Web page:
The air exchange system is controlled by carbon sensors. When carbon levels remain below a certain standard, e.g. when a room is not in use, less new air is supplied when not strictly needed, resulting in less unnecessary energy consumption. Carbon sensors also benefit comfort by regulating the indoor climate: although the Working Conditions Standard specifies a limit of 1200ppm, 800ppm is optimal.

  • Tracking the energy consumption of user devices

    Providing insight into the consumption of various devices increases awareness and changes how they are used. At the UT, a wide range of user devices are equipped with sensors.

  • Internet-of-Things Pilot

    The aim of this pilot was to investigate whether Internet-of-Things devices could be used in new construction and renovation projects. Belimo energy valves can control, monitor, measure and secure control valves connected to the Bacnet IP network. This pilot was successfully tested in Horst T1300.

  • New energy control and optimization strategy pilot

    Guaranteeing user comfort whilst minimizing energy consumption and making climate quality and energy consumption both visible and measurable where the starting points for a pilot with a new control and optimization strategy. This successful pilot is currently up-and-running in various buildings on campus, including Waaier (room 2) and Vrijhof (Audio room, Amphitheater and Agora). The new strategy has led to a noticeable improvement in comfort and draught problems have disappeared.

  • Energy storage for later use

    Phase Change Materials, a type of thermal battery, are used to store heat and cold, so that it can be used at a later date. PCMs behave like thermal batteries and are therefore highly suited to acting as heat/cold buffers.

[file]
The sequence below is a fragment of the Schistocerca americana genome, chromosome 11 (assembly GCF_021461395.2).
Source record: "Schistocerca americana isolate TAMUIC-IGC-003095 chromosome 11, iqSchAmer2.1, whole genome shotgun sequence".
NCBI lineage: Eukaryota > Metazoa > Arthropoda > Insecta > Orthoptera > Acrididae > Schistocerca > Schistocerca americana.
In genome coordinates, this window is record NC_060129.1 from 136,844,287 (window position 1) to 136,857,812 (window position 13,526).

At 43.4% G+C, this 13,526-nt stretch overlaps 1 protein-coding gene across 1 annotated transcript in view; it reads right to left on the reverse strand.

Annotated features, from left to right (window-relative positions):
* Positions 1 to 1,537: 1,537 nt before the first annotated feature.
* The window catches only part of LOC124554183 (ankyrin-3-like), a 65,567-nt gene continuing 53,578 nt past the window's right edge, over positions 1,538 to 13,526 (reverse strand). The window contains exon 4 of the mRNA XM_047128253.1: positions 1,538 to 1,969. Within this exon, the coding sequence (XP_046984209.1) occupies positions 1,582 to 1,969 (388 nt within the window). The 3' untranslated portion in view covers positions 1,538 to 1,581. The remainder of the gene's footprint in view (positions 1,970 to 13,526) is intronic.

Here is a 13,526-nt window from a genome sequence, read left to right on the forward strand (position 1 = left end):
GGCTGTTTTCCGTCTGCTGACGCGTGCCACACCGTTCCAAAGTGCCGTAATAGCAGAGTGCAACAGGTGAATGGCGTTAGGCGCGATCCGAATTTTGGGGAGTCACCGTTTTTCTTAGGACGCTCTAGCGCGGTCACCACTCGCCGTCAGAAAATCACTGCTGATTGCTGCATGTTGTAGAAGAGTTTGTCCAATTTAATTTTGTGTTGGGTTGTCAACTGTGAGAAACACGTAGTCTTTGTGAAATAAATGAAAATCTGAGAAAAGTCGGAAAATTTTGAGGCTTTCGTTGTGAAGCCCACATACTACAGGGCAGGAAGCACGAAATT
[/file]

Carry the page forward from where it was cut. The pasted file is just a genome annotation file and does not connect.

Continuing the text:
In the basement of Zilverling, there is an air treatment unit that consists of a water cooling battery, a PCM cooling battery, a supply fan and an exhaust fan. Phase Change Materials are non-combustible, inorganic thermal salts whose phase change from solid to liquid and vice versa is used to store and release heat/cold. When it absorbs heat from the environment, the material melts, before solidifying again when the heat is released.

  • Fume hoods

    A fume hood is an extractor hood with an adjustable opening (sash), limiting the user’s exposure to harmful substances as much as possible. At its highest setting, the fume hood has an extraction rate of 650m3/hr, compared to a rate of 250m3/hr in the lowest setting. This demand-driven extraction system was implemented in Carre in 2018.

  • Solar panels on Technohal and Oosthorst

    The renovated Technohal features 624 solar panels on the roofs of the side section, partly funded by an SDE subsidy.

    An additional 120 solar panels are located on the roof of the Oosthorst.

What can you do?

  • Turn off devices and turn off the light when you leave a room, or when you don't need them / aren’t using them
  • When purchasing new equipment, pay attention to energy performance.
  • Unplug chargers from the wall socket when they are not in use.
  • See whether you could turn down the heating a little?
  • See what you can do to prevent it from getting too hot or too cold inside. Consider closing doors when the heating is on, for instance, and using blinds to keep out the heat on hot days. 

We periodically use the Energy Dashboard on the LED screens across University to raise awareness about the energy consumption.


Have a look at the UT sustainability website where information on sustainability initiatives is continually updated. Or email sustainability@utwente.nl with any questions or suggestions you may have. If you’d like to be kept periodically informed, you can join the UT sustainability community